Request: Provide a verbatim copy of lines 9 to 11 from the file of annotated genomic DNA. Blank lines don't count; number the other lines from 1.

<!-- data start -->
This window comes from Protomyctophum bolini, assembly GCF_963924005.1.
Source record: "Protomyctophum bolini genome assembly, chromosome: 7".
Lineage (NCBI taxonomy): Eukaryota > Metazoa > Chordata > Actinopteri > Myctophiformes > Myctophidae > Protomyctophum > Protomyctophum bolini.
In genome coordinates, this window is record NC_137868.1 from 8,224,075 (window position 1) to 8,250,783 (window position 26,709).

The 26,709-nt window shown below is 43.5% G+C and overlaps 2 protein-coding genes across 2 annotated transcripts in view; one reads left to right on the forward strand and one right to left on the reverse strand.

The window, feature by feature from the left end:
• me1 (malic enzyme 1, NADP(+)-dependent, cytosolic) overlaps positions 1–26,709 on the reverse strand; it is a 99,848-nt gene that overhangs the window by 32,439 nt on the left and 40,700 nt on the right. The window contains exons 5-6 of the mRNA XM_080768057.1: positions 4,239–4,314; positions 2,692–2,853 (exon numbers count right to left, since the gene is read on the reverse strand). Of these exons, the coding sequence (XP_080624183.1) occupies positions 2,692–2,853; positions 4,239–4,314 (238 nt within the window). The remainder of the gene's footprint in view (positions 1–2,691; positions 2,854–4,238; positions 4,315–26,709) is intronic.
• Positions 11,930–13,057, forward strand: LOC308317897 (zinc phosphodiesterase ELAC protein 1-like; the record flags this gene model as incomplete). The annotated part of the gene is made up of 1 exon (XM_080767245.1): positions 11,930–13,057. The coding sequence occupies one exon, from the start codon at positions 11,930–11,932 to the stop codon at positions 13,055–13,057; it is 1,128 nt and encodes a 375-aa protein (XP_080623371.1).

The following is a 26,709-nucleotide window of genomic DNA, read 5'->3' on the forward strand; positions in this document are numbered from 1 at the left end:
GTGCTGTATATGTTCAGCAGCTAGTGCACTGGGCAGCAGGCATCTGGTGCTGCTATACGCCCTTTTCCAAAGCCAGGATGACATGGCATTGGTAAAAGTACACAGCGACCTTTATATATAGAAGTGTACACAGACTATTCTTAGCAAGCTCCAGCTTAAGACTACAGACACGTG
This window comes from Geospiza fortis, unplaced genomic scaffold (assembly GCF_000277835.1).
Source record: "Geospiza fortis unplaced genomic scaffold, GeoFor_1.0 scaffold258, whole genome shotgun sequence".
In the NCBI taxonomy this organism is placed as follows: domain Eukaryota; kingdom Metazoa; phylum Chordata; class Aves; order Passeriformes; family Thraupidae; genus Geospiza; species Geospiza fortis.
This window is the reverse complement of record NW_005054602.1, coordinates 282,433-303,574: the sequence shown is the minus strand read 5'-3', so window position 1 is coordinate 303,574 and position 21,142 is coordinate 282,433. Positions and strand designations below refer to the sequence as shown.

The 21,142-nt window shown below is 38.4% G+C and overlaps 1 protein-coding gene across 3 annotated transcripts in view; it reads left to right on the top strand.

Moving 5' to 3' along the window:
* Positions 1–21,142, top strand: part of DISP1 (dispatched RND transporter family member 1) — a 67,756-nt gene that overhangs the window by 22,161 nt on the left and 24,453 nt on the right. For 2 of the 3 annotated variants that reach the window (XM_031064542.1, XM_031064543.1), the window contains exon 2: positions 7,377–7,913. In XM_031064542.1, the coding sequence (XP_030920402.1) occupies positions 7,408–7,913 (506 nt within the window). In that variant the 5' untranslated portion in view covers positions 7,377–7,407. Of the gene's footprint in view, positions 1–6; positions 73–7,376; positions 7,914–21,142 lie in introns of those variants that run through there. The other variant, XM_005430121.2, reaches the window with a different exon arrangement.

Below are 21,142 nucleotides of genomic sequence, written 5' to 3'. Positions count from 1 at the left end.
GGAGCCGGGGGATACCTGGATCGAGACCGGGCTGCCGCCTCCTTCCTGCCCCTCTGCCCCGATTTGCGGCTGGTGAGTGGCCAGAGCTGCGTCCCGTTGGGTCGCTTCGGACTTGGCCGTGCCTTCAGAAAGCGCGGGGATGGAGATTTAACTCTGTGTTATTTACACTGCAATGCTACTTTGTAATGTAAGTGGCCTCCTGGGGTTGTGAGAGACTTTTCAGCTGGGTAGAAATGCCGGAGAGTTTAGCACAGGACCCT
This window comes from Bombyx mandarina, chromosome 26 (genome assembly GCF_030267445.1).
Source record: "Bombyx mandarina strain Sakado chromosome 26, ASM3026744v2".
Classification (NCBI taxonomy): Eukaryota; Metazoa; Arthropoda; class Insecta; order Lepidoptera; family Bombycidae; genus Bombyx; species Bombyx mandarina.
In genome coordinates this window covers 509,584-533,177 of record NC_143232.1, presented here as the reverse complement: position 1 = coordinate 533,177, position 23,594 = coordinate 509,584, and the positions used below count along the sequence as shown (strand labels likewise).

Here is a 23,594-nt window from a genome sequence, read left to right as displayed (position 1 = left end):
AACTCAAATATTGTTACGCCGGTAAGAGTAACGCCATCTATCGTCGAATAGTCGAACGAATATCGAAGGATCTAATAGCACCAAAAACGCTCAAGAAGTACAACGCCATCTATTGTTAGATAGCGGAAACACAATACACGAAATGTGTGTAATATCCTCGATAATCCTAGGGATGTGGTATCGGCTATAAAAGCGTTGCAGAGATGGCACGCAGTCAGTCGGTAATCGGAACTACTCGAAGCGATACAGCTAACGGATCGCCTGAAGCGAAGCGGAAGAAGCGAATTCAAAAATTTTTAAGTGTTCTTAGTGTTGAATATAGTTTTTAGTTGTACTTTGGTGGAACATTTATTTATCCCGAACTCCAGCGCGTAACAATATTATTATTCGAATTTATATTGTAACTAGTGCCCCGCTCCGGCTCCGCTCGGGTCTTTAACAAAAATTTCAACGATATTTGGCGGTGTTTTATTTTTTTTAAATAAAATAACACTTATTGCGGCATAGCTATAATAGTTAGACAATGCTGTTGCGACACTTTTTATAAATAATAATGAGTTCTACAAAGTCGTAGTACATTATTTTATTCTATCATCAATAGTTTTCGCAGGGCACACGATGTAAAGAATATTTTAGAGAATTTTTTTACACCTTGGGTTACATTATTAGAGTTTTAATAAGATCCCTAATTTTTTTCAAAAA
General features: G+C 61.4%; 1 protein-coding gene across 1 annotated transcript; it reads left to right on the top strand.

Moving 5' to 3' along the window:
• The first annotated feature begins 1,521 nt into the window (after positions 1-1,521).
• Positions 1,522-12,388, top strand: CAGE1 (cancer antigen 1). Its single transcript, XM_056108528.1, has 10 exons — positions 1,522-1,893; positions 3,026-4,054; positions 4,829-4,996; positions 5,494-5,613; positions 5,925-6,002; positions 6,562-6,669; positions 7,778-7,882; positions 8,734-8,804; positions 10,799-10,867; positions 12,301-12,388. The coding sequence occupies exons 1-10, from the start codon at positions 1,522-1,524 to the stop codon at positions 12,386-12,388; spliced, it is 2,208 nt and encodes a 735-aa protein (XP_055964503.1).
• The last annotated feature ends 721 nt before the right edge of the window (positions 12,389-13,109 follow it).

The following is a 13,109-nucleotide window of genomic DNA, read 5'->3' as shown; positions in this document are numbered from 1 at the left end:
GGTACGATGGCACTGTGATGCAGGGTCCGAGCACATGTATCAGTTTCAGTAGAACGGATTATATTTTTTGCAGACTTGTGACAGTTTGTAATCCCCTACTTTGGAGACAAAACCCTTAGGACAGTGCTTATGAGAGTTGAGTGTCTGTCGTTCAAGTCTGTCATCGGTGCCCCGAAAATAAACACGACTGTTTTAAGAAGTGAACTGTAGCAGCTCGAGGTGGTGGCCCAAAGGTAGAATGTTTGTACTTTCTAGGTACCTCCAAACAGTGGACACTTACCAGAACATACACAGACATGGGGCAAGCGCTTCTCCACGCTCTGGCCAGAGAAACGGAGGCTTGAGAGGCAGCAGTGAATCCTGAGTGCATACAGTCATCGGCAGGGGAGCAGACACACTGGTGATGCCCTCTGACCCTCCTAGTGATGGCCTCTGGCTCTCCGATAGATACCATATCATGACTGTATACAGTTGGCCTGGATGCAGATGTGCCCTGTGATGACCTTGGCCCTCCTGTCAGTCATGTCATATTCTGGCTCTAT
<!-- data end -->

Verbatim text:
The following is a 26,709-nucleotide window of genomic DNA, read 5'->3' on the forward strand; positions in this document are numbered from 1 at the left end:
GTGCTGTATATGTTCAGCAGCTAGTGCACTGGGCAGCAGGCATCTGGTGCTGCTATACGCCCTTTTCCAAAGCCAGGATGACATGGCATTGGTAAAAGTACACAGCGACCTTTATATATAGAAGTGTACACAGACTATTCTTAGCAAGCTCCAGCTTAAGACTACAGACACGTG
This window comes from Geospiza fortis, unplaced genomic scaffold (assembly GCF_000277835.1).